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Old 11-28-2010, 06:59 AM   #1
threeonethree
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Bash read each file in a directory and match with pattern


I have n files in a directory. I want to read them each line by line and match a certain pattern

psudocode

while there are files in directory
read file
if there is a pattern in file like "apple" set match=1 exit
if there is a pattern in file like "banana" set match=2 exit
if there is a pattern in file like "banana" set match=3 exit
else match=4 exit

how do i do this in bash?
 
Old 11-28-2010, 07:15 AM   #2
druuna
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Hi,

Can you tell a bit more about what it is you try to do?

About your pseudo-code:
- If a file contains both apple and banana, match will be set to 3 (and apple is "forgotten").
- match holds only the token set for the last file you process and "forgets" all the previous files.

Is this what you want/need?
 
Old 11-28-2010, 07:15 AM   #3
carltm
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The grep command looks for patterns, and you can use it to
search through a file. "man grep" for more info.

Something like this might work:
Code:
if grep apple $File >/dev/null
then match=1
fi
Here is one way to process files in a directory.
Code:
for File in `ls 2>/dev/null`
do
  echo $File
done

Last edited by carltm; 11-28-2010 at 07:16 AM. Reason: fixed typo
 
Old 11-28-2010, 07:30 AM   #4
threeonethree
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i am trying something like

Code:
temp="$HOME/Desktop/aad/temp"
while read line
do
apple=`grep apple $line`
banana=`grep banana $line`
none=`grep V3.90 $line`
done < `ls $temp`
but i get a ambiguous redirect error...


if i get this working.. i can have something like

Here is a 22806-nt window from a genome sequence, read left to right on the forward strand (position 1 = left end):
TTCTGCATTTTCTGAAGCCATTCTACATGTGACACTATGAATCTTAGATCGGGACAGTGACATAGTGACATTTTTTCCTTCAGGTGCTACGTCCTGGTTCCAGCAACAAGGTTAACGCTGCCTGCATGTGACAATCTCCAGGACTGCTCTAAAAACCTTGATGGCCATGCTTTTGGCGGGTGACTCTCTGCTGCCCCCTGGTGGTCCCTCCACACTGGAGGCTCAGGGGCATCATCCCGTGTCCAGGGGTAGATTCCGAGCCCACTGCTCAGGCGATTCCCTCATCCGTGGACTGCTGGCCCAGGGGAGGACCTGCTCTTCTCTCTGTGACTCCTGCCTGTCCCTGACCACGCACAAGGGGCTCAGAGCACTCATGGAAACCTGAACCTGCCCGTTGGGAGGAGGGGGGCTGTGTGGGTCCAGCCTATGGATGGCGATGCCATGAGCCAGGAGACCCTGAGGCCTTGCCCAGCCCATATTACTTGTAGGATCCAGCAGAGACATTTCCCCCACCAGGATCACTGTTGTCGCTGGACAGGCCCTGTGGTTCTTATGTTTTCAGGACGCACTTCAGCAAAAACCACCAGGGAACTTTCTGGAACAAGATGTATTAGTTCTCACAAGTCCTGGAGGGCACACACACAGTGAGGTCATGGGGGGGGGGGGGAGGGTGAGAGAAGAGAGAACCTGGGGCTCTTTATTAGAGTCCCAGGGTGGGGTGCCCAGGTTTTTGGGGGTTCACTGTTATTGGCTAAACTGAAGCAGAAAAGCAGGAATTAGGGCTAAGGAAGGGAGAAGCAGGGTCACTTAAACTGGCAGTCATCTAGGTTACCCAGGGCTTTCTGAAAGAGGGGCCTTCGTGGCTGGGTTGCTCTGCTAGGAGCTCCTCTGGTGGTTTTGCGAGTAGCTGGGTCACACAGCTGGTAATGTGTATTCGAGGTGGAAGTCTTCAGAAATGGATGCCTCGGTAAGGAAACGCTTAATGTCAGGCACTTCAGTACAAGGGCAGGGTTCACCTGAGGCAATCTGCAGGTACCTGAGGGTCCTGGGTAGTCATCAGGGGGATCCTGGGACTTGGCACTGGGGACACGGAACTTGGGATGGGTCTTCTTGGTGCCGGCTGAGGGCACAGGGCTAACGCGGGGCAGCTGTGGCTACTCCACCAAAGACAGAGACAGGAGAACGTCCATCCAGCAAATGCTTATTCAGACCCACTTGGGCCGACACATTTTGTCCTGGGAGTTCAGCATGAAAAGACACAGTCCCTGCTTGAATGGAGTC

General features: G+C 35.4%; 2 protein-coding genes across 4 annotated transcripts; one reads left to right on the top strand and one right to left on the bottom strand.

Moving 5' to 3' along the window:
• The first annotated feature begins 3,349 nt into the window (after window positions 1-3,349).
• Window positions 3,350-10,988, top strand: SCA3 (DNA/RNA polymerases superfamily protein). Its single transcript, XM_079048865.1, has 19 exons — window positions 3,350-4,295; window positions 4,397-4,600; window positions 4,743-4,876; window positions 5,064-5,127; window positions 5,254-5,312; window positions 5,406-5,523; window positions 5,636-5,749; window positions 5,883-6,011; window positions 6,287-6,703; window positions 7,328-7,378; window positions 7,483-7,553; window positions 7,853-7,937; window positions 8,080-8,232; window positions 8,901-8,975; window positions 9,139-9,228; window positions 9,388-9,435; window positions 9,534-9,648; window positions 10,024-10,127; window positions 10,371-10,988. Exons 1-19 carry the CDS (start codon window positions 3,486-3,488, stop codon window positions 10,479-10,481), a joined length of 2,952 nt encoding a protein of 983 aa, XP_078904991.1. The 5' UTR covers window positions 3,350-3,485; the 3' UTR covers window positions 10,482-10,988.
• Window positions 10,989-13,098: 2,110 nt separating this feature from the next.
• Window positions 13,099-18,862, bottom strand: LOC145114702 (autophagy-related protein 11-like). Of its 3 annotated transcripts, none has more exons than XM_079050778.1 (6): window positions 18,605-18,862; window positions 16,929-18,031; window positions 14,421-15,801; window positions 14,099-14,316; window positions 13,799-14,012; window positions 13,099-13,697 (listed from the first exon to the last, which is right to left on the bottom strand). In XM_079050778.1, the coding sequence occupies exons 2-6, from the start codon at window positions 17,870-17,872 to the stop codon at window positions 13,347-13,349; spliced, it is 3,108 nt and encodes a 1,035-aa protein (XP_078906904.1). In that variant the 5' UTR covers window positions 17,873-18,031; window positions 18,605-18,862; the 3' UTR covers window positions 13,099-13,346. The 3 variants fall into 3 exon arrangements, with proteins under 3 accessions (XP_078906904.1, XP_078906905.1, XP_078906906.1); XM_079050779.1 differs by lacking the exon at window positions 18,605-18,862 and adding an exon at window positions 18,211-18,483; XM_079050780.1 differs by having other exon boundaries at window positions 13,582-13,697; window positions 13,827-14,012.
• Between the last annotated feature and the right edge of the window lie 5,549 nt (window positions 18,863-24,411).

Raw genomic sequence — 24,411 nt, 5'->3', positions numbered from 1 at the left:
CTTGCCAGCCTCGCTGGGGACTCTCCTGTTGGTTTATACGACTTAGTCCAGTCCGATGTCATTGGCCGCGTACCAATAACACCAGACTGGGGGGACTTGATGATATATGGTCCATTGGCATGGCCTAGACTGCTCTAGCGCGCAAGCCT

if apple is not null
then match=1

else if banana is not null
then match =2

else
then match=0



each file will only match one word not more.. but it needs to remember the file because then for each file i need create another file of the same name in a different directory and put the match variable in it
 
Old 11-28-2010, 07:39 AM   #5
catkin
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Code:
temp="$HOME/Desktop/aad/temp"
while read file
do
    apple=`grep apple $file`
    banana=`grep banana $file`
    none=`grep V3.90 $file`
done <<< $(ls $temp)
I see you are working quickly so will post now and add explanation later,

EDIT:
  1. Changed variable name line to file for legibility.
  2. The < did not work because it must be followed by a single file name.
  3. <<< introduces a here string
  4. $( <commands> ) is equivalent to ` <commands> ` for simple commands but easier to read. For more complex commands it is easier to use. More on Greg's WIKI.
  5. Indenting the lines between do and done makes it easier to see the logic of the code -- and that each do is matched by a done.

Last edited by catkin; 11-28-2010 at 07:48 AM.
 
Old 11-28-2010, 07:51 AM   #6
threeonethree
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yeah i am working so fast i cant even think of a metaphor to relate this sentence with..

didnt work

i get a no such file or directory error

grep: /home/noc/Desktop/autotel/temp/10.169.247.34 10.173.73.1 10.173.73.254 71.11.162.253 71.11.162.254: No such file or directory


<<< is redirecting all of the file names at once and < is giving me an ambiguous redirect error


Code:
while read file
do
maipu=`grep Maipu "$temp/$file"`
cisco=`grep Cisco "$temp/$file"`
zyxel=`grep V3.90 "$temp/$file"`
done <<<$(ls -1 $temp)

Last edited by threeonethree; 11-28-2010 at 08:09 AM.
 
Old 11-28-2010, 08:03 AM   #7
grail
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Well I see a number of problems:

1. No test to see if 'temp' directory exists
2. The use of ls is generally a nightmare, but here its only problem is that you may return items other than files (ie directories, block device, etc)

Work on these prior to moving on to what you need to do with the data.
 
Old 11-28-2010, 08:05 AM   #8
catkin
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Quote:
Originally Posted by threeonethree View Post
yeah i am working so fast i cant even think of a metaphor to relate this sentence with..

didnt work

i get a no such file or directory error
Always helpful to copy and paste what you did and the output into replies -- it's a quick and easy way to let us know precisely what happened.